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If your teenager often goes to sleep late and seems tired during the day, it’s likely not their fault. Anxiety about school, friends, family and the state of the world can make it difficult for teens to fall asleep at night. The temptation of being on the internet and looking at social media can also make it difficult to prioritise sleep. What many parents do not know is that hormones play a major role in a teen’s sleep.

During puberty, there is a shift in timing in the body’s circadian rhythm. This natural shift results in teens having a condition called “sleep wake phase delay,” meaning that their melatonin (the hormone that tells us when it’s time to go to sleep) is released a couple of hours later in the night than in younger children and adults. Therefore, falling asleep at earlier times can be difficult for teens, given that they have less pressure from their bodies to fall asleep.

While adults need 7 – 9 hours of sleep each night for optimal functioning, teenagers need 8 – 10 hours of sleep. It is not surprising then that most teens are not getting enough sleep. The 8 – 10 hours of sleep needed along with the body becoming tired later in the evening and early school start times can greatly impact a teen’s everyday life. They may feel lethargic and grouchy during the day, have trouble getting out of bed in the morning and take frequent naps.

Sleep is imperative to teens because they are in a critical period of their development where they are not just growing physically, but also intellectually and emotionally. Chronic sleep deprivation at this age may lead to a myriad of problems, such as poor school performance, car accidents and depression. Teenagers today have busy lives, but sleep still needs to be a priority. They must learn now to prioritise getting an adequate amount of sleep as a form of self-care, or else they are setting themselves up for burn out and problems with mental health as they grow older.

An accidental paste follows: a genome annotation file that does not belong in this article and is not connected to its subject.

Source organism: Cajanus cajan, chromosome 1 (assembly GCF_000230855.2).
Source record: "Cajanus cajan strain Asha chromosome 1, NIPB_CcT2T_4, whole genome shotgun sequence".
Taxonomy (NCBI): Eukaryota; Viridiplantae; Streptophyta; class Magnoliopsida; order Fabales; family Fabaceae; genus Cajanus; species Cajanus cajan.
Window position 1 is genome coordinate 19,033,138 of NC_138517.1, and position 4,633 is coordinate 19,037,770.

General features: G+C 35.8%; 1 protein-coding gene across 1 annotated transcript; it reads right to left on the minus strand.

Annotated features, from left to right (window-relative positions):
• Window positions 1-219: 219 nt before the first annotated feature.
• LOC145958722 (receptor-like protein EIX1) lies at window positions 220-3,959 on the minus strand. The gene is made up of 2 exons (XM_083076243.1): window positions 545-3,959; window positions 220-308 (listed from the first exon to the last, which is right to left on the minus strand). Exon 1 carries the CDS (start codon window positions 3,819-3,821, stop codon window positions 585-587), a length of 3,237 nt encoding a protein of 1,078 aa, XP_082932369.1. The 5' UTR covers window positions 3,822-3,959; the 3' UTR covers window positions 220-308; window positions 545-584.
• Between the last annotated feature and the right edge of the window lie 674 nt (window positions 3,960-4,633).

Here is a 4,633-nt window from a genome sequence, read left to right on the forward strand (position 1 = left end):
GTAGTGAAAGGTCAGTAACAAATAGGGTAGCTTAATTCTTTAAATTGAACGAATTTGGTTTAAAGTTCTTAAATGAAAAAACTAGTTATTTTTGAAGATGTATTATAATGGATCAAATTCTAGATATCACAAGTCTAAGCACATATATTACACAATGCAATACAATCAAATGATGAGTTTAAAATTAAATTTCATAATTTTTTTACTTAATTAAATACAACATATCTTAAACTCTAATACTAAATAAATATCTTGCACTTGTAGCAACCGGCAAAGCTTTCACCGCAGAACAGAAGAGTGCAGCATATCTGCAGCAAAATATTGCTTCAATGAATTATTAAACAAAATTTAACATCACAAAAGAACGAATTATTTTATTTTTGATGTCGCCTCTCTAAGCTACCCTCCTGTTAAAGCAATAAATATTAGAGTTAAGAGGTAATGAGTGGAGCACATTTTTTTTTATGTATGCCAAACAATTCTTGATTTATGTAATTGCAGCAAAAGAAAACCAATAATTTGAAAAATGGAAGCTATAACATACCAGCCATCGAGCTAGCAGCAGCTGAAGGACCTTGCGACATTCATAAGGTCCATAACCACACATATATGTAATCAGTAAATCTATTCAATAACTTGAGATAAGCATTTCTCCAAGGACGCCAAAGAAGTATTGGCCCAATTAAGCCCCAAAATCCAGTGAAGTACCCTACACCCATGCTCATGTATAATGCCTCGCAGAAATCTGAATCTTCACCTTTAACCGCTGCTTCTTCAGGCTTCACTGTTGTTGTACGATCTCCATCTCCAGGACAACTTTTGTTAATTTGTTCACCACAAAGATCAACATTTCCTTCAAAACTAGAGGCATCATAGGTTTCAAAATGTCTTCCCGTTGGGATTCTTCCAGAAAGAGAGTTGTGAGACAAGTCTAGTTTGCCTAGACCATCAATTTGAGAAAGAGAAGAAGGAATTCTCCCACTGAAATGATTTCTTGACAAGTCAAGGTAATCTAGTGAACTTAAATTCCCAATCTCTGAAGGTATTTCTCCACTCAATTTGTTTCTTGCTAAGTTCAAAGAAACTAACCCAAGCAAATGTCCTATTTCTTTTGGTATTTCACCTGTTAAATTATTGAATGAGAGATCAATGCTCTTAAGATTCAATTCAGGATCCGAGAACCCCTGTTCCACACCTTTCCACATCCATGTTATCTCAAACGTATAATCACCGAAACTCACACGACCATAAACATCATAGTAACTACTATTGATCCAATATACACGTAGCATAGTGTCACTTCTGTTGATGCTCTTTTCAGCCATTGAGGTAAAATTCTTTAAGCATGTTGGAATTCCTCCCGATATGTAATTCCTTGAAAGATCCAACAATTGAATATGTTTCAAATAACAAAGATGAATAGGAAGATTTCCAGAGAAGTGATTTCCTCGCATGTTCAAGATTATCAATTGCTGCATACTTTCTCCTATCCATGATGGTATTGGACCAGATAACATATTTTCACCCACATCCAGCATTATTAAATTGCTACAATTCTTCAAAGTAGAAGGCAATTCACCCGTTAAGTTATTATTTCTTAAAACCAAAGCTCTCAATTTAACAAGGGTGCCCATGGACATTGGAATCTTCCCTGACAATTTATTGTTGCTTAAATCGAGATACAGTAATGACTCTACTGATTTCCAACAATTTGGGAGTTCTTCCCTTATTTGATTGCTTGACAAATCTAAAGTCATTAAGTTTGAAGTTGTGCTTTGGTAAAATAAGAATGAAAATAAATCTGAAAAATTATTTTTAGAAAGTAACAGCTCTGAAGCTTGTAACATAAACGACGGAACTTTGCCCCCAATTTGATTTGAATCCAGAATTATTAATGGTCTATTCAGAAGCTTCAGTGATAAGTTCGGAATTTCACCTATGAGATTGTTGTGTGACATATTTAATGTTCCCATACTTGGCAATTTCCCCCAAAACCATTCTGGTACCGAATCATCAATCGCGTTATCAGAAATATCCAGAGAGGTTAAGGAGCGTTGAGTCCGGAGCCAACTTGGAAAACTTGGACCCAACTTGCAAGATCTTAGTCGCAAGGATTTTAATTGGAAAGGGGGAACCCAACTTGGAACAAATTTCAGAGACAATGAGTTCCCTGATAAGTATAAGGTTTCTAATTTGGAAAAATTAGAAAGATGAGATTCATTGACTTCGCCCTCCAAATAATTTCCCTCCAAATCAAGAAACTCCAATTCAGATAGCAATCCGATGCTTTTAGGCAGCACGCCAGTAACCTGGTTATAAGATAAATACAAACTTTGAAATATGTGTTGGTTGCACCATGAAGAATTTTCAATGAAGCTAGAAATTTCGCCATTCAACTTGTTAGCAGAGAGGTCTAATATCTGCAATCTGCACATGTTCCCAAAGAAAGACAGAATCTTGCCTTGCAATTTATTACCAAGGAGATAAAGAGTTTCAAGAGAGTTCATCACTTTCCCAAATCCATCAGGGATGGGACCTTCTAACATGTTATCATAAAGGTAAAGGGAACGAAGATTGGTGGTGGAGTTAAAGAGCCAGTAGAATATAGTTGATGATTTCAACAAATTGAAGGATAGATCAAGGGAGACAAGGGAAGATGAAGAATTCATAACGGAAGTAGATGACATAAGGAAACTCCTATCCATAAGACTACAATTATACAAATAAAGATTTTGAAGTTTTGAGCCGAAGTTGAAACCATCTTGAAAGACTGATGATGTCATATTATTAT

Though it can be frustrating to get your teen out the door in the morning to make it on time to school, it is important to try to offer empathy and understanding toward the struggle to reconcile their biology with the outside demands of time. Instead of adding to your teen’s anxiety about getting an adequate amount of sleep, parents can help them to make adjustments to their sleep habits, such as encouraging them to lessen use of cellphones and other technological devices around bedtime.

You can encourage them to listen to the sleep pressure when they feel it at 12 or 1 in the morning. You can also discourage napping so that your teen has an easier time falling asleep at night and does not disrupt their sleep schedule. Finally, you can work with your teen to practise mindfulness meditation, which can help them relax and clear their minds, alleviating the anxiety that may keep them up late at night.


  • Erica Komisar

    Erica Komisar, LCSW is a psychoanalyst, parent guidance expert and author of Being There: Why Prioritizing Motherhood in the First Three Years Matters and Chicken Little The Sky Isn’t Falling: Raising Resilient Adolescents in the New Age of Anxiety.